Proton cuircuits and proton motive force are part of standard discussion in biology and processes involving photosynthesis. The sort of proton currents discussed in biology are obviously slightly different than the magnetically confined proton currents in an acclerator like LHC, however, although we are very familar with electronic circuitry, I was wondering if there are example of protonic circuitry outside of biological processess.
Current in any acid electrolyte (eg a lead accumulator) is carried predominantely by hydronium ions (real protons do not exist in water). Due to the about tenfold mobility of hydronium ions compared to all other cations, in acid solution charge transport is almost by hydronium alone.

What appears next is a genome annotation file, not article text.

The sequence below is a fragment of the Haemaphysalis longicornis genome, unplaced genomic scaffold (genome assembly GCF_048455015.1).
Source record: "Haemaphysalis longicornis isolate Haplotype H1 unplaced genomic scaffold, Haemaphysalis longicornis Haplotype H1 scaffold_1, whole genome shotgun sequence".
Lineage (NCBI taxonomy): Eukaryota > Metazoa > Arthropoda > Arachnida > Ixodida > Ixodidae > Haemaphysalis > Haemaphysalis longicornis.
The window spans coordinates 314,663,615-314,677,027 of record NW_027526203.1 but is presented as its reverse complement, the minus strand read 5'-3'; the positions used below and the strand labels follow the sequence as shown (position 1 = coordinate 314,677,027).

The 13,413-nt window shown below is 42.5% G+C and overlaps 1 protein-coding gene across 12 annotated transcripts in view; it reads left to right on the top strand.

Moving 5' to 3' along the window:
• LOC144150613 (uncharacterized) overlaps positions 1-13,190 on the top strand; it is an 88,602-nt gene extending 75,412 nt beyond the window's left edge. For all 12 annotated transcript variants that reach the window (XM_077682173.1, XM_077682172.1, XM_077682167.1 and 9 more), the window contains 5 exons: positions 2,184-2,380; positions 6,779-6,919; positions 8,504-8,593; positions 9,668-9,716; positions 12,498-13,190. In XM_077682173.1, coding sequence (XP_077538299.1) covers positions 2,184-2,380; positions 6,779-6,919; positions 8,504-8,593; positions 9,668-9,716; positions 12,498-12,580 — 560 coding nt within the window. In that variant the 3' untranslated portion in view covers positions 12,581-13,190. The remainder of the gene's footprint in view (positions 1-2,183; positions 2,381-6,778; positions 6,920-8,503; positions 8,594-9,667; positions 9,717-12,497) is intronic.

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One cannot use the example of lightning since that has nothing to do with proton current. The way lighting works is when to clouds cross each other and "rub" against each other one cloud removes a lot of electrons from the other. One cloud will have extra electrons and one cloud have missing electrons.The one missing the electrons will have a positive charge and the one that gains electrons will have a negative charge. If this process is significantly high it creates high static charges Charges that are significantly high to create a potential (voltage) of say a million volts will cause electrons to flow through air. Also though air is considered an insulator all insulators have a resistant value in OHMS like in the area of mega ohms Using ohms law E over I times R E=volts I =current (electron flow rate) R= resistance in ohms A sufficient voltage will cause current to flow through the airs high resistance and create a large arc to ground or from cloud to cloud. This we see as lightening.